Outdoor Warning Sirens

Shawnee is part of the Johnson County outdoor warning siren system. Johnson County’s outdoor warning system consists of 184 sirens, 20 in Shawnee, placed strategically throughout the county as an early warning device to alert citizens of potential danger. While the outdoor warning system is an effective method of notifying those outdoors, it is only one component of a comprehensive emergency warning system including the use of the use of NOAA weather radios, the Emergency Alert System, and emergency notifications from local media.
  • This system of sirens is not intended to alert people who are indoors.
  • A NOAA Weather Radio, mentioned above, is still the most reliable to receive severe weather notifications.
  • The system is tested by Johnson County Emergency Management on the first Wednesday of every month at 11:00 a.m.
  • The system performs a daily self-check to verify operability.
  • During a tornado warning, sirens will sound for three-minutes out of every ten minutes until the tornado warning expires. 
  • There is no “all-clear” signal.
  • Turn to local media for updates or instructions from public officials.
  • Call the Shawnee Fire Department Office of Emergency Management at (913) 631-1080 with questions or to report a possible siren malfunction.



The outdoor warning system for Johnson County is tested at 11:00 a.m. on the first Wednesday of the month.  Tests can be postponed for two primary reasons: 

  1. Extreme cold, freezing rain/drizzle, and/or icing might damage the equipment.
  2. There is severe weather (or potential severe weather) occurring in the local area and activating the outdoor warning system might cause confusion as to whether the activation is a real event.

If it is determined that the monthly test will be postponed, the test will be rescheduled for the second Wednesday of the month at 11:00 a.m. If it is determined that the monthly test is unable to be performed on the second Wednesday, the test for that month will be canceled. The next test will then be the regularly scheduled test on the first Wednesday of the following month at 11:00 a.m.

In March, the siren test may be performed on the first Wednesday in addition to the activation of the system as part of a statewide tornado drill during Severe Weather Awareness Week and in conjunction with the National Weather Service. These drills are typically conducted on a Tuesday or Thursday (back-up date) afternoon, late enough as not to disrupt the school lunch period.


The cities within the county own and maintain the sirens within their cities. Johnson County Emergency Management has the primary responsibility to activate the sirens throughout the county.

There are three basic criteria to activate the sirens for tornadoes:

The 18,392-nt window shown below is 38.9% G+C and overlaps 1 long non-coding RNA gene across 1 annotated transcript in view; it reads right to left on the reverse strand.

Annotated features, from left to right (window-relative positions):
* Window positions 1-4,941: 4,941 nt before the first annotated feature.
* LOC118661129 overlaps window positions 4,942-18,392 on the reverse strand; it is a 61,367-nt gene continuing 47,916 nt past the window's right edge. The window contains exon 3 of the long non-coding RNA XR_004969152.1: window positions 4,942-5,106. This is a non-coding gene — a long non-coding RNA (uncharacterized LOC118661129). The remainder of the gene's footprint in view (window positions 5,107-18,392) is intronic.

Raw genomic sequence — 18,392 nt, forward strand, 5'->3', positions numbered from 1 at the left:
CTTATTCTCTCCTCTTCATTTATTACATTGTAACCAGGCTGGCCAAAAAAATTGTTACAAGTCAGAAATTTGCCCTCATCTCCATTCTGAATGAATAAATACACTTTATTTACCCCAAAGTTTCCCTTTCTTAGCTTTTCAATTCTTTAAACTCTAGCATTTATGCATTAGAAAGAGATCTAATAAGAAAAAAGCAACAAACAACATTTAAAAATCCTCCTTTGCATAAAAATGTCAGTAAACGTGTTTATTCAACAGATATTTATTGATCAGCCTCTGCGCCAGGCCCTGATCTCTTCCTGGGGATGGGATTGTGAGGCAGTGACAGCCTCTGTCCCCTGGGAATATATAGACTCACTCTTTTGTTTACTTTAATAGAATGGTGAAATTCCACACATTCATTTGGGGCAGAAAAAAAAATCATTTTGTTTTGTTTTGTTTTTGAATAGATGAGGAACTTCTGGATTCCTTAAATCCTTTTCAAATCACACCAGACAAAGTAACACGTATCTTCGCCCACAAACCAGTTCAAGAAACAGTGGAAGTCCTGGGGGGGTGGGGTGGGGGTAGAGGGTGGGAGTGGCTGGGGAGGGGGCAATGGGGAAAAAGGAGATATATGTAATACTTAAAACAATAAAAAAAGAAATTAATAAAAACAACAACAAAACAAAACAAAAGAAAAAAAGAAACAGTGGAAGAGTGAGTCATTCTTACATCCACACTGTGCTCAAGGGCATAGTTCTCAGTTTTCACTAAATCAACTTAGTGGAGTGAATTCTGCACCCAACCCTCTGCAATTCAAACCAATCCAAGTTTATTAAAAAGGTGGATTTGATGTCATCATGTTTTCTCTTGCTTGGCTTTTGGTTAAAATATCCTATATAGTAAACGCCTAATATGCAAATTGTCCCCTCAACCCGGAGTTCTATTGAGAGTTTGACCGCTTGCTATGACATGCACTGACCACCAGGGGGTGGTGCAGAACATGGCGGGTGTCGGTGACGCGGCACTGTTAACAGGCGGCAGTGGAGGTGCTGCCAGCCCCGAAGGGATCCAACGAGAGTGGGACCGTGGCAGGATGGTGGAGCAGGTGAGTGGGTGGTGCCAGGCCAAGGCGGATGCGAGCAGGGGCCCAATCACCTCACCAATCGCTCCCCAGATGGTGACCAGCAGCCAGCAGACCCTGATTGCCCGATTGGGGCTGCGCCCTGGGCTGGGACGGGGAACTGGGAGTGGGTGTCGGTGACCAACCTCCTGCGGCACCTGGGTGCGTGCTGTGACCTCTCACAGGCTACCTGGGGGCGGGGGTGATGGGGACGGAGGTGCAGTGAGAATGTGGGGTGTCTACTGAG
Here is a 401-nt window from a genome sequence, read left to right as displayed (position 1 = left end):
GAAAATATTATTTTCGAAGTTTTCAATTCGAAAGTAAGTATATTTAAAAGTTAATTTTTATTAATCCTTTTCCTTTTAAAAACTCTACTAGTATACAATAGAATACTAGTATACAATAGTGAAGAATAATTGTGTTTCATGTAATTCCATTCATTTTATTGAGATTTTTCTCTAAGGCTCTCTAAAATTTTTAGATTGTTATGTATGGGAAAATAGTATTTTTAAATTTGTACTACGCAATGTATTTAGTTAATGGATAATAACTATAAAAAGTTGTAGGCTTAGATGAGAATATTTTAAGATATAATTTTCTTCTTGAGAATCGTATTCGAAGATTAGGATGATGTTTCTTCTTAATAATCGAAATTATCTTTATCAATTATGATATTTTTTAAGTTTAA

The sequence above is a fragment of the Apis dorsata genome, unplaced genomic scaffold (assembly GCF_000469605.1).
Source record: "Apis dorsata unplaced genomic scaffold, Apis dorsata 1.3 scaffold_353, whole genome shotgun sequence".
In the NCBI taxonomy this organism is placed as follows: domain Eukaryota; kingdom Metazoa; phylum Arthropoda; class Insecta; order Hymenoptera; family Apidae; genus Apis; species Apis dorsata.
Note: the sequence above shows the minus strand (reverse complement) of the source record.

• The National Weather Service issues a Tornado Warning for Johnson County,
  • A county trained and certified weather spotter reports a tornado; or
  • A tornado is reported by a local public safety official.

Johnson County has the capability of activating all of the sirens at once or by activating one or more of established siren zones. All sirens are sounded unless the threat is clearly confined to an individual zone (or zones). During a tornado warning, the sirens will be sounded for a three minute duration in ten minute intervals (three minutes on, seven minutes off) for as long as the tornado warning is in effect. There is NO “all-clear” siren.

What To Do When You Hear a Siren
If the outdoor warning system is heard at anytime other than scheduled test days, seek shelter and tune in to local radio, television, or your NOAA weather radio for instructions and information.

It is important to remember that any thunderstorm can produce a tornado with little or no warning. When a tornado warning is issued, take the following immediate safety precautions:

  • In homes or small buildings: Go to a pre-designated safe area such as the basement (if available) or to an interior room on the lowest floor, such as a closet or bathroom away from windows, doors, and outside walls. Upper floors are unsafe. If there is no time to descend, go to a closet, a small room with strong walls, or an inside hallway. Put as many walls as possible between you and the outside. Get under a sturdy protection (heavy table or work bench), cover yourself with some sort of thick padding (mattress, blankets, etc.), and use your arms to cover your head and neck to protect against flying debris.
  • In schools, hospitals, factories, or shopping centers: Go to interior rooms and halls on the lowest floor. Stay away from glass enclosed places or areas with wide-span roofs such as auditoriums and warehouses. Crouch down and cover your head and neck. Centrally-located stairwells are good shelter.
  • In high-rise buildings: Go to interior small rooms or halls. Stay away from exterior walls or glassy areas.
  • In cars: IF POSSIBLE, DRIVE AWAY! If not, get into a sturdy shelter (building). As a last resort, you need to make a personal decision whether to ride it out in your car hunched down below the windows with your SEATBELT ON, or to lie flat in the nearest ditch or depression with your hands covering your head. Be alert for flash floods. It is not recommended to seek shelter under overpasses.
  • In mobile homes: ABANDON THEM IMMEDIATELY! Most deaths occur in cars and mobile homes. If you are in a mobile home, leave it and go to a sturdy building providing greater protection. If your mobile home community has a designated shelter, make it your safe place.

If no suitable structure is nearby: Lie flat in the nearest ditch or depression and use your hands to cover your head. Be alert for flash floods.

Listen to a battery-powered NOAA weather radio or local radio or television station for updated information and to determine when conditions are safe.